Médecins Sans Frontières, also known as Doctors Without Borders, announced on Friday that it will stop accepting funds from the member states of the European Union to mark their protest against the EU's stance towards refugees fleeing conflict-ridden countries. The decision comes into immediate effect and applies to all of MSF’s global projects, the doctors’ body said in a statement.

According to the statement, the EU’s controversial agreement with Turkey, which came into force on April 4, has left more than 8,000 people, including hundreds of minors travelling alone, stranded on the Greek Islands in abysmal conditions. The deal envisioned that Ankara would take in the refugees who were crossing the Aegean Sea to enter Greece illegally in return for one billion Euros in humanitarian aid, visa-free travel and progress in negotiations for Turkey to join the EU.

“For months MSF has spoken out about a shameful European response focused on deterrence rather than providing people with the assistance and protection they need,” MSF International Secretary General Jerome Oberreit said. “The EU-Turkey deal goes one step further and has placed the very concept of ‘refugee’ and the protection it offers in danger,” he said.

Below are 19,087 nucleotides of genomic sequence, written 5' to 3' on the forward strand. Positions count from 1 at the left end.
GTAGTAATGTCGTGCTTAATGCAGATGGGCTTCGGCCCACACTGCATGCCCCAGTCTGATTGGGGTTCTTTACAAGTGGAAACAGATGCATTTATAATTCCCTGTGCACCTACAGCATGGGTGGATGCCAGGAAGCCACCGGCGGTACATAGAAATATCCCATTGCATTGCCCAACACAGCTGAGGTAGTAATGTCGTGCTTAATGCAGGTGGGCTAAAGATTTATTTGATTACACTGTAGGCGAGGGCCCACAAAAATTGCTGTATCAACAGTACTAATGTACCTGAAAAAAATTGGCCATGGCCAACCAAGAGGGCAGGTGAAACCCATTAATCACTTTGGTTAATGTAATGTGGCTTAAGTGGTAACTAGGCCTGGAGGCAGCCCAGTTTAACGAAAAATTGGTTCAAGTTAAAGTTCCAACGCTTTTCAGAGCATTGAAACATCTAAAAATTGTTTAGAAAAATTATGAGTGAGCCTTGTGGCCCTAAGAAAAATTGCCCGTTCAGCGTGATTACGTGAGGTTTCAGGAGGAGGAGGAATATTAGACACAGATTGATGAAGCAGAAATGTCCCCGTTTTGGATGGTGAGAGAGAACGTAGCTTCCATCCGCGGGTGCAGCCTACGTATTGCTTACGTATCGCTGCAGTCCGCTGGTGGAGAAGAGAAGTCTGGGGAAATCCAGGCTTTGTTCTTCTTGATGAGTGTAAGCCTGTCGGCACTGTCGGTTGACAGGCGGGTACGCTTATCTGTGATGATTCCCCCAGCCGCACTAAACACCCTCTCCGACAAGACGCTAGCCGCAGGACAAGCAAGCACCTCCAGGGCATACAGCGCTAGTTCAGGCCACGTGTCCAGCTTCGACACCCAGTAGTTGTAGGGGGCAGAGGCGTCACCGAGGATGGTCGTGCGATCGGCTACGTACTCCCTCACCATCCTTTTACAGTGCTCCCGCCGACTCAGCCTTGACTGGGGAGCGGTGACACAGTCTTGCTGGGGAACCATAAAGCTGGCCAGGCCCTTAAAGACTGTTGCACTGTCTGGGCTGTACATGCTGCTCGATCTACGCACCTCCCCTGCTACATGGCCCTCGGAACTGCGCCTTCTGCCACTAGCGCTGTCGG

MSF receives donations from 5.7 million individual donors from around the world, which accounts for some 92% of its funding. This helps the doctors’ body respond to crises and provide medical assistance without the need to take political, economic, or religious interests into consideration, the statement added. The decision includes agencies such as the European Commission’s Humanitarian Aid and Civil Protection department as well as Norway, which supports the EU-Turkey deal.

Moreover, the European Commission introduced a new proposal similar to the EU-Turkey deal on June 7, which will bring 16 African and West Asian countries under the ambit of the agreement, according to the statement. It proposes the imposition of trade and development aid cuts on nations that do not curb migration to Europe or help facilitate forcible returns. Countries that help with the same will be rewarded, according to the deal. Somalia, Eritrea, Sudan and Afghanistan are among the potential partners. A majority of families seeking refuge in European nations are from Syria, Iraq and Afghanistan, which are ridden with severe violence and conflict.